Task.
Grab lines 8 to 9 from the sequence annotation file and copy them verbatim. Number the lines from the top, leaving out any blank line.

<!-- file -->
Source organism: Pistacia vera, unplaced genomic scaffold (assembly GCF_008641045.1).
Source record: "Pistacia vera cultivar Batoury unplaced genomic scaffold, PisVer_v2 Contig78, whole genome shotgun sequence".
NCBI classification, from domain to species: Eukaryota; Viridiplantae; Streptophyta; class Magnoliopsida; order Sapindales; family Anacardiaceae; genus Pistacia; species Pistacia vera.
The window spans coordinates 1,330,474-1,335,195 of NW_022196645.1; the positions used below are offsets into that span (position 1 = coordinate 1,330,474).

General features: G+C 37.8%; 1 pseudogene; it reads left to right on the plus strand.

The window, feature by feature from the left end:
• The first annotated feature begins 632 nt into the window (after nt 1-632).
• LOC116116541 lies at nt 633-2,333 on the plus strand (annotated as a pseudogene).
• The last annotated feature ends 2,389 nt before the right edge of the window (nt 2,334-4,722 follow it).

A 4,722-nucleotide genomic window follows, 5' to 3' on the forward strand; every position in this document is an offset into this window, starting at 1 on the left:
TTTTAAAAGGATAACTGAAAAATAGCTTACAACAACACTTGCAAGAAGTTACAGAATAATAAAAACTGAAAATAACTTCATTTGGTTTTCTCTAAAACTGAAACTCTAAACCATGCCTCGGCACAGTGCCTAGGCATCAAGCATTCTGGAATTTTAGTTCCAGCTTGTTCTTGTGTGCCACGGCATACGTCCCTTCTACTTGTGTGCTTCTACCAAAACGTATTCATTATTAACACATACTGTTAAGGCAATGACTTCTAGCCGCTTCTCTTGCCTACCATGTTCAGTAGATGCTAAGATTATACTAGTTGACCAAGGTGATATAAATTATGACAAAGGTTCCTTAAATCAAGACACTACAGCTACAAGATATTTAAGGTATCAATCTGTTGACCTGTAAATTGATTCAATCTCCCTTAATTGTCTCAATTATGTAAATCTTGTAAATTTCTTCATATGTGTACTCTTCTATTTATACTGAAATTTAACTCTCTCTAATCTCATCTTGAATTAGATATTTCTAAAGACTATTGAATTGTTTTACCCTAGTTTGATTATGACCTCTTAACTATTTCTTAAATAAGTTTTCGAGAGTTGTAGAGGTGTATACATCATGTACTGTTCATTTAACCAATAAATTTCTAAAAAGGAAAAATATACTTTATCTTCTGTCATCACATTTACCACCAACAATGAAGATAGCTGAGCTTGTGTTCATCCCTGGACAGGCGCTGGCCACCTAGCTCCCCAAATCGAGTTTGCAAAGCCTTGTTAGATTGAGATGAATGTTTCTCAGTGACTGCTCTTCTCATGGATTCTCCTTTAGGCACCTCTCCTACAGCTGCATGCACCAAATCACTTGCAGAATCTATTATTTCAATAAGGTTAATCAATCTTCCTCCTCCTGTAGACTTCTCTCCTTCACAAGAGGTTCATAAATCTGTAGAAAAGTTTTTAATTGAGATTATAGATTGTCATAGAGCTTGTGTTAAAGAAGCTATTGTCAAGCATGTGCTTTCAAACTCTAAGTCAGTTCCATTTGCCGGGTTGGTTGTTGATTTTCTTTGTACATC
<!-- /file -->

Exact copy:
• LOC116116541 lies at nt 633-2,333 on the plus strand (annotated as a pseudogene).
• The last annotated feature ends 2,389 nt before the right edge of the window (nt 2,334-4,722 follow it).